Mainly because in 2008, a copyright pirate—without permission—offered the 1st edition of “My Splendid Concubine” as a free pirated download, and it hit #1 on the piracy download list that year.

Being the number-one most pirated book in 2008 isn’t exactly something to fall in love with.

I discovered the piracy while I was shopping one day, and a clerk at Fry’s [the electronics warehouse] recognized my name because he read about the novel breaking records being downloaded from pirated sites—it seems that there were tens of thousands of downloads. I think this is another example of Murphy’s Law.

Expecting the ad through the Author Marketing Club to run on Wednesday, I announced the sale through Twitter early Wednesday morning, and I think the following tweets resulted in maybe three or four sales that day.  But the sale will continue through October 1.

 99ȼ -75% off@ http://goo.gl/gHVuVB City Weekend Magazine says “a stunning work”; Midwest Book Review said “highly recommended”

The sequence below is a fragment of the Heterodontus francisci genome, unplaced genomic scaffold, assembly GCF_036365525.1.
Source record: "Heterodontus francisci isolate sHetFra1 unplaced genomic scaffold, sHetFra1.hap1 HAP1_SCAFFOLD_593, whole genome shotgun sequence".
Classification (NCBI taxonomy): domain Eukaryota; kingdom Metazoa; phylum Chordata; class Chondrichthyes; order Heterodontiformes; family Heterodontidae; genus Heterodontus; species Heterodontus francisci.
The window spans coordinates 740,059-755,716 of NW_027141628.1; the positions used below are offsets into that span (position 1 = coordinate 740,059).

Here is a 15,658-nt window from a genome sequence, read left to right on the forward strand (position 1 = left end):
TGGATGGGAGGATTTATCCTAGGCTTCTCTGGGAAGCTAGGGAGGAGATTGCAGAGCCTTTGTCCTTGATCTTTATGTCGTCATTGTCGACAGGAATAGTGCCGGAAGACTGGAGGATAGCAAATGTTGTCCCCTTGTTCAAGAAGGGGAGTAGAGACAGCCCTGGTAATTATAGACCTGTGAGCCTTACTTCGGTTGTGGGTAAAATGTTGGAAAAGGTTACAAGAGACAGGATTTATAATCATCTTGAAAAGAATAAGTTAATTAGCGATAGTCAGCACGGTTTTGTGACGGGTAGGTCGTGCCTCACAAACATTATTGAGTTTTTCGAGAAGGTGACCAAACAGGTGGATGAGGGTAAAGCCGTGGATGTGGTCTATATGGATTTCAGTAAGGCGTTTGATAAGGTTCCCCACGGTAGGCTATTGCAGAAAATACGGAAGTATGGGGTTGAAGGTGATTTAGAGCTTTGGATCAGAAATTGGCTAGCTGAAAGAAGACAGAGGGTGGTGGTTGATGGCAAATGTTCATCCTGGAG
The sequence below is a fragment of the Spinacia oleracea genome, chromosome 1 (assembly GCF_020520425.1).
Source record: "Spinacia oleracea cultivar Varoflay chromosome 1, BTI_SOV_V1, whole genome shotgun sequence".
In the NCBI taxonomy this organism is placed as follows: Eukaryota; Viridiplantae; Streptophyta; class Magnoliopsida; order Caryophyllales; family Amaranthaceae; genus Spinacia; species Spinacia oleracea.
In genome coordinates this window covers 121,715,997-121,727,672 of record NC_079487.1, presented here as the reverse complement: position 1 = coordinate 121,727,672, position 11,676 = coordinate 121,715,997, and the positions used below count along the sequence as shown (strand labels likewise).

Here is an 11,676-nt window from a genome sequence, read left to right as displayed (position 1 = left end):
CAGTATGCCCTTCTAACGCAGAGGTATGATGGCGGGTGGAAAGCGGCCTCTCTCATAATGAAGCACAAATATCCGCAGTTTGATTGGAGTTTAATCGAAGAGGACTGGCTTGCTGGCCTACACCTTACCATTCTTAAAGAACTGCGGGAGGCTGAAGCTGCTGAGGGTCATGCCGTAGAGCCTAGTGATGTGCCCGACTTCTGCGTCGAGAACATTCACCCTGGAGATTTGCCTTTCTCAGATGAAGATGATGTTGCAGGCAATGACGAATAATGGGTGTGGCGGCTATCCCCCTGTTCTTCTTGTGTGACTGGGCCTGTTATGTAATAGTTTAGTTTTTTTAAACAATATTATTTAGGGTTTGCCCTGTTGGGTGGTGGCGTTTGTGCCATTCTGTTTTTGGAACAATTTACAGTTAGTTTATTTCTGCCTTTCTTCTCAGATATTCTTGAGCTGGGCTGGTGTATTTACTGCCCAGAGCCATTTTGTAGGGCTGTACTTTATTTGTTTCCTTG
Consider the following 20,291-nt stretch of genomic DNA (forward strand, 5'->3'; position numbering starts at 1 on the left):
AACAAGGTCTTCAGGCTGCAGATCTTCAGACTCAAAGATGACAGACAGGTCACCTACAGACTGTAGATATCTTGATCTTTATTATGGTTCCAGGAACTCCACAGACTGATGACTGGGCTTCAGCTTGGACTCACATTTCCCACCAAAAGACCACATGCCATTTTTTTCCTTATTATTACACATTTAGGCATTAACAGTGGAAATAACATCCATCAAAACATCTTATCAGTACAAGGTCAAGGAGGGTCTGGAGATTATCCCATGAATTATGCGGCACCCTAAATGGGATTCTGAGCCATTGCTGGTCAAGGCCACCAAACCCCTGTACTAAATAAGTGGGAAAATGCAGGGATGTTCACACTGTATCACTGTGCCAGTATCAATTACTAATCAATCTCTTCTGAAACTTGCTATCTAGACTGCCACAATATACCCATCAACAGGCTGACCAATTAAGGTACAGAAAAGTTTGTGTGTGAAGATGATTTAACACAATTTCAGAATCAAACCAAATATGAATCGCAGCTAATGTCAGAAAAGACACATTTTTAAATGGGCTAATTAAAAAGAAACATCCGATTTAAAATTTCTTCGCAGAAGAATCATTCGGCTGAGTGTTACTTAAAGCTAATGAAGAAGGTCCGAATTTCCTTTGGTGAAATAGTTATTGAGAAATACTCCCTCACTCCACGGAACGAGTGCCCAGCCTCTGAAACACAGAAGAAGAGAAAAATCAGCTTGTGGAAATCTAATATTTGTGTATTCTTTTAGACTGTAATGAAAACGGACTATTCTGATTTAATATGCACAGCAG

#OnSale 99ȼ@ #iTunes http://goo.gl/5iQpu #AwardWinning My Splendid Concubine-the #LoveStory Sir Robert Hart hid from the world until now

#OnSale 99ȼ @ #Kobo http://goo.gl/Au8gM9 #AwardWinning My Splendid Concubine-the #LoveStory Sir Robert Hart hid from the world until now

#OnSale 99ȼ @ #Nook http://goo.gl/OZytMX #AwardWinning My Splendid Concubine-the #LoveStory Sir Robert Hart hid from the world until now

“Probably the best book I have read since Lonesome Dove” is #OnSale @ #Amazon http://goo.gl/gHVuVB  MySplendidConcubine #LoveStory #awards

Kindle_LR_e-book_cover_MSC_July_25_2013e-book cover (the paperback has a different cover)

Promoting “My Splendid Concubine” has been an ongoing job that I started in 2008 with Internet book-blog tours in addition to author events at several local independent brick-and-mortar bookstores in the Bay area. I was also a guest on thirty traditional, broadcast-radio talk shows—a few of those interviews may still be around as podcasts. There is a link or two in the top bar on the book’s Website @ My Splendid Concubine.